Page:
Revisiting education to safeguard national interest
Citizens’ distrust in the state, eroding self-respect and the plight of those working abroad constitute security threats for Nepal
In numerous instances, former President of Nepal Bidya Devi Bhandari has underscored the interconnectedness of the country's education policy with its overall security. The security issues of Nepal are mentioned within the realm of national interest in the Constitution of Nepal, 2015.
Article 5 of the constitution states, “Independence, sovereignty, territorial integrity, nationality, autonomy, self-respect, protection of rights and interest of Nepali people, protection of boundaries and economic progress and prosperity shall be fundamental subjects of Nepal’s national interest.”
President Bhandari's assertion that undermining a country involves compromising its education system prompts an exploration of its security implications for Nepal.
While territorial integrity relies mainly on military defense, the broader facets of independence and sovereignty include the citizens' psyche, national perception and global image—elements constituting non-traditional security concerns globally. Against this backdrop, there exists a compelling rationale to consider the education curriculum, system and policy as integral components of the state's security policy.
On Oct 7 this year, when Hamas attacked Israel, numerous foreign citizens, including 10 Nepali citizens, lost their lives. Many were initially stranded in the crossfire but have since been rescued and safely brought home. Unfortunately, one Nepali citizen is still missing and believed to be in Hamas’ captivity. The emotional toll on their families is unimaginable. In the aftermath of this tragic event, it became evident that citizens tend to hold only their country of citizenship accountable for their situations.
There is palpable resentment against the government and the state, not just for their perceived lack of strength in responding swiftly, but also for the fact that Nepali citizens are compelled to outmigrate for job opportunities. Recently, six Nepali citizens died fighting for the Russian army in the Russia-Ukraine war, and some have been reported as taken captive by Ukrainian forces. Many Nepali citizens are drawn to join various private army groups globally for employment opportunities.
While these instances represent literal war scenarios, the broader narrative involves a multitude of Nepali workers facing perilous conditions abroad, especially in West Asian countries. Their plight is no less than that in a battleground. The Nepali diaspora of about 2.2m bears witness to a growing trend of migration, primarily for jobs.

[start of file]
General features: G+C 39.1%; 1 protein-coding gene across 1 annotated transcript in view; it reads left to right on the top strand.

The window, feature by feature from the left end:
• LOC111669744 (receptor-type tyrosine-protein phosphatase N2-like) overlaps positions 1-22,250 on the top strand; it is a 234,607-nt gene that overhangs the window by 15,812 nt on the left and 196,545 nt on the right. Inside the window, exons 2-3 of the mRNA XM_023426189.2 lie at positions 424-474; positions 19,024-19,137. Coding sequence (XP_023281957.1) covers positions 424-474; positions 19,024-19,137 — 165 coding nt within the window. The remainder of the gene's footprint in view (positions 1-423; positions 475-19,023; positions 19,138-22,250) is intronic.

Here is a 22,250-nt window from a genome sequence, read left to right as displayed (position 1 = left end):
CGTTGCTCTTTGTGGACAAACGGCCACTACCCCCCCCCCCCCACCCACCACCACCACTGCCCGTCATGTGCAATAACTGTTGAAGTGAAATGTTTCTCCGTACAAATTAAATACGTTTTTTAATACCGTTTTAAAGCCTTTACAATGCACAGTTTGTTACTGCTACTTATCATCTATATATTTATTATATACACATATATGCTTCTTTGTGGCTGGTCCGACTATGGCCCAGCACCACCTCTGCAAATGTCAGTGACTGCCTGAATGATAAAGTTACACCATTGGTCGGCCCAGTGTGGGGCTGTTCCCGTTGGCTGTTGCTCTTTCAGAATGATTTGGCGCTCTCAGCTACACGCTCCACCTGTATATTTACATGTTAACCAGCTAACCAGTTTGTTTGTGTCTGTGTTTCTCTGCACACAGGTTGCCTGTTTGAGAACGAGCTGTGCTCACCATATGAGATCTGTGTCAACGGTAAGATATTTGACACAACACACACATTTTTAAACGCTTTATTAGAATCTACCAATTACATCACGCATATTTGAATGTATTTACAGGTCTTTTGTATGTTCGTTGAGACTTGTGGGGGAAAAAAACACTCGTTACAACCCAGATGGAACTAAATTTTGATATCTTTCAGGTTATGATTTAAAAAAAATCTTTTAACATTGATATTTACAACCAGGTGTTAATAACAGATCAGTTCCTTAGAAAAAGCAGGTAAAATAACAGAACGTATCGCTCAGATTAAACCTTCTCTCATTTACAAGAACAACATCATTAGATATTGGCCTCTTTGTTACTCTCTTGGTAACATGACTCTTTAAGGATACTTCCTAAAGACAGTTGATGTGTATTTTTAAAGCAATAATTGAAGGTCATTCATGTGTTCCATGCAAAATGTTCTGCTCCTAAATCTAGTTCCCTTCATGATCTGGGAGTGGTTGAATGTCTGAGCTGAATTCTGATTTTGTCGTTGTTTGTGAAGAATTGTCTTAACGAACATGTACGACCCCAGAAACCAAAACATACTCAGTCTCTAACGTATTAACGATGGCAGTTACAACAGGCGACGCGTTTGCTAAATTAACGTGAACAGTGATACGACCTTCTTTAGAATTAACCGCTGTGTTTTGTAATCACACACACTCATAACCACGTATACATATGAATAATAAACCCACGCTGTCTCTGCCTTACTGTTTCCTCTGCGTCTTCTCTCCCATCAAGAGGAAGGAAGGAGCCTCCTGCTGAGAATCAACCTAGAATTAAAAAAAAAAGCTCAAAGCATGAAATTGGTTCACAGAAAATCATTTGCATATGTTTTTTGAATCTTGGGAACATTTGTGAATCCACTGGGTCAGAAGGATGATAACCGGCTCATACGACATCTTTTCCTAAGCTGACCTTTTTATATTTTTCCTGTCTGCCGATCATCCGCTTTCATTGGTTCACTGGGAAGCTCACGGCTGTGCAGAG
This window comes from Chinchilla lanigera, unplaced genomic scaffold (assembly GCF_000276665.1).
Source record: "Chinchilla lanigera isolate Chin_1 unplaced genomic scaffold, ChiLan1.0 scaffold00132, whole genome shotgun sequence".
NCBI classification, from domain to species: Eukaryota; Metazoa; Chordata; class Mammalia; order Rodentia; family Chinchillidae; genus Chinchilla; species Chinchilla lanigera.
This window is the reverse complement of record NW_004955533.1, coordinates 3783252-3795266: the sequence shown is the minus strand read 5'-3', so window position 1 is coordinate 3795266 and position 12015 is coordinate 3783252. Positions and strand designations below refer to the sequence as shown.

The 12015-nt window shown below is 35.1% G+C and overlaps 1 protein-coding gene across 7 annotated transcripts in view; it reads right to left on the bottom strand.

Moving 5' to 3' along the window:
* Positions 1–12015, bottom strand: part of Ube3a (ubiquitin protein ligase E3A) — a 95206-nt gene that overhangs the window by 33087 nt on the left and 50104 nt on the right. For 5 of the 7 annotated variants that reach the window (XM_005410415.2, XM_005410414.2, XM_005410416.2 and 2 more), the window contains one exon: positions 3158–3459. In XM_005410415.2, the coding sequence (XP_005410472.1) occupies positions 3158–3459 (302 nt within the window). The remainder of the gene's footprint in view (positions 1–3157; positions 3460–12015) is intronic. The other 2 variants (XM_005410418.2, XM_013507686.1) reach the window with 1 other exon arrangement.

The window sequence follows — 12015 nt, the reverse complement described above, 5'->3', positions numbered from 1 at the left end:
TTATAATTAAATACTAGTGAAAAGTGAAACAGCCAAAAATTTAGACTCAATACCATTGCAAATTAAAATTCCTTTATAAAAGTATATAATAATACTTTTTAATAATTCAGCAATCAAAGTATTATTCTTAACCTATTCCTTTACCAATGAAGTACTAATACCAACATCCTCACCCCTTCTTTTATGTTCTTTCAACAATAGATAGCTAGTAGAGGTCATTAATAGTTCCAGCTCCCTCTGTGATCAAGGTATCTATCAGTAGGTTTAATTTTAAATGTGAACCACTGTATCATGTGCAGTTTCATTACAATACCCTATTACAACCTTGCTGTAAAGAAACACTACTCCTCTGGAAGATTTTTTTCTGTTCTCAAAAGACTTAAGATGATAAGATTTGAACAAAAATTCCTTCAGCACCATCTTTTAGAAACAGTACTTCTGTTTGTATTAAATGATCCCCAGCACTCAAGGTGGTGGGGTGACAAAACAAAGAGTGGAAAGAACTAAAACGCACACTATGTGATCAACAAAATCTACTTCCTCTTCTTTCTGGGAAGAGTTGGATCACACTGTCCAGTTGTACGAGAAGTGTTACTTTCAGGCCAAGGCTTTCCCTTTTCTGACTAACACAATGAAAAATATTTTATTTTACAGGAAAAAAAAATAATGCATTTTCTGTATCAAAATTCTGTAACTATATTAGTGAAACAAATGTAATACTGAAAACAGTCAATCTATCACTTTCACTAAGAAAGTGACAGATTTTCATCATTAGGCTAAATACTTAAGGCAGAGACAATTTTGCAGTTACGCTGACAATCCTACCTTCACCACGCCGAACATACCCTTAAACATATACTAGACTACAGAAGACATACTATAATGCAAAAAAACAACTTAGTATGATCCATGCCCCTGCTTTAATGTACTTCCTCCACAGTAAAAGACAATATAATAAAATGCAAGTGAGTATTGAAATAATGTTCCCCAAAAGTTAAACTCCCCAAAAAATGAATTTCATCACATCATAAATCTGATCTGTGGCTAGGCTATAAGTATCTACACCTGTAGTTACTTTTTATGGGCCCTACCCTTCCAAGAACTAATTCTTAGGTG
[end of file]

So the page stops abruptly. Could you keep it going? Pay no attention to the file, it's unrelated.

Since a majority of this workforce is unskilled, they have no option but to work in a precarious environment. The inherent link between job migration and national interest, as outlined in the charter, reveals a critical situation. Nepali citizens forced to seek opportunities abroad often face perilous conditions, prompting reflection on the state's responsibility in providing adequate employment domestically. The assertion that education is a non-traditional security concept gains traction as it becomes apparent that the state-provided formal education system does not cater to the needs of the society or the present job market.
Examining the case of Nepali citizens migrating to Israel for work in agriculture underscores three dimensions of non-traditional security issues: Food security, acute dependency on other countries and a widening gap between societal needs and the workforce produced by the state. Despite having a significant agriculture-based economy, Nepal's import of food items worth over a billion dollars annually raises concerns about food security. According to the National Agricultural Census of 2021, the cultivated land has decreased by 300,000 hectares in the past decade, making it clear that a substantial portion of cultivable land has been lying fallow. Consequently, our citizens are seeking opportunities abroad as agricultural workers and students.
While bona fide defense systems address traditional security threats, there is a notable gap in tackling non-traditional security issues in Nepal. Citizens' distrust in the state, eroding self-respect and the well-being of those working abroad constitute security threats for Nepal. To address these challenges, Nepal must employ non-military strategies to bolster the population's capacity and build a resilient economy, with education curricula and the education system emerging as a plausible defense system.
Although no explicit references of countries designating education policy as part of their security policy has been found, resource-rich nations with vibrant economies prioritize research and feedback to shape education systems to align with the society and the economy. In the light of this, Nepali policymakers, educationists and security strategists should revisit the curricula. Considering education as a tool to defend Nepal's national interest and as an integral part of the national security policy could provide a forward-thinking solution to address the evolving challenges facing the nation.
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